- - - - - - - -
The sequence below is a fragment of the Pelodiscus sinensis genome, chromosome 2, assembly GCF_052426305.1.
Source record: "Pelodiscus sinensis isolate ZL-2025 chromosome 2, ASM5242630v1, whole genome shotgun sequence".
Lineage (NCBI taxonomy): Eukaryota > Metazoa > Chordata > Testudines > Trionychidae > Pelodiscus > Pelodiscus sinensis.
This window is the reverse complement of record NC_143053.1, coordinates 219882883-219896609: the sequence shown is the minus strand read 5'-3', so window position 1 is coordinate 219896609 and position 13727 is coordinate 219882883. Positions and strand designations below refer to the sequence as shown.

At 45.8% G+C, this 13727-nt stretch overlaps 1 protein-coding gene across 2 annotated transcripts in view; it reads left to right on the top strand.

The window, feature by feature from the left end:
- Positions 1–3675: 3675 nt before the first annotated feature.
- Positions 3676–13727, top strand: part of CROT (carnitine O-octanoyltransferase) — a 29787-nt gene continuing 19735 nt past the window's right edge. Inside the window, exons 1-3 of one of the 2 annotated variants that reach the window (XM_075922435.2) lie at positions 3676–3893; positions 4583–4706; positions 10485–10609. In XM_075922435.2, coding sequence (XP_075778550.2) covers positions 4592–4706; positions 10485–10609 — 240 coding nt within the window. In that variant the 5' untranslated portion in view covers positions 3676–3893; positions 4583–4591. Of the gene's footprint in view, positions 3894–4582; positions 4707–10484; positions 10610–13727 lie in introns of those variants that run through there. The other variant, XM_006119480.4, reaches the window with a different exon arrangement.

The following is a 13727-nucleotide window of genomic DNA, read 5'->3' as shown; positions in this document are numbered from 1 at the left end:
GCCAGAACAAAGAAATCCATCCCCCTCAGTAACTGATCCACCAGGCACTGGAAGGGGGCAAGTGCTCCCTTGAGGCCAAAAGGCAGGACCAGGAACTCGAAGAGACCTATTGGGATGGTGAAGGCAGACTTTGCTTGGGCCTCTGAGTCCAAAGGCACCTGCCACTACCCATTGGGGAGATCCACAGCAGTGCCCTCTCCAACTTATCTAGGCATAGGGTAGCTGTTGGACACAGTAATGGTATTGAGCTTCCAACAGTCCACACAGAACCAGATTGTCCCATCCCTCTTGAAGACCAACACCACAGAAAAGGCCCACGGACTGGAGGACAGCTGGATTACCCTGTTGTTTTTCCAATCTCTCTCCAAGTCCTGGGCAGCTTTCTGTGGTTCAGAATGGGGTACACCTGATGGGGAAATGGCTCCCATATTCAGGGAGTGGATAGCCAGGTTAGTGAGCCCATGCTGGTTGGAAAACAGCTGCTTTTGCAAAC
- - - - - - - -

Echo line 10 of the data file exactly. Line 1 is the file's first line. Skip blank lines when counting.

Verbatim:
GCCAGAACAAAGAAATCCATCCCCCTCAGTAACTGATCCACCAGGCACTGGAAGGGGGCAAGTGCTCCCTTGAGGCCAAAAGGCAGGACCAGGAACTCGAAGAGACCTATTGGGATGGTGAAGGCAGACTTTGCTTGGGCCTCTGAGTCCAAAGGCACCTGCCACTACCCATTGGGGAGATCCACAGCAGTGCCCTCTCCAACTTATCTAGGCATAGGGTAGCTGTTGGACACAGTAATGGTATTGAGCTTCCAACAGTCCACACAGAACCAGATTGTCCCATCCCTCTTGAAGACCAACACCACAGAAAAGGCCCACGGACTGGAGGACAGCTGGATTACCCTGTTGTTTTTCCAATCTCTCTCCAAGTCCTGGGCAGCTTTCTGTGGTTCAGAATGGGGTACACCTGATGGGGAAATGGCTCCCATATTCAGGGAGTGGATAGCCAGGTTAGTGAGCCCATGCTGGTTGGAAAACAGCTGCTTTTGCAAAC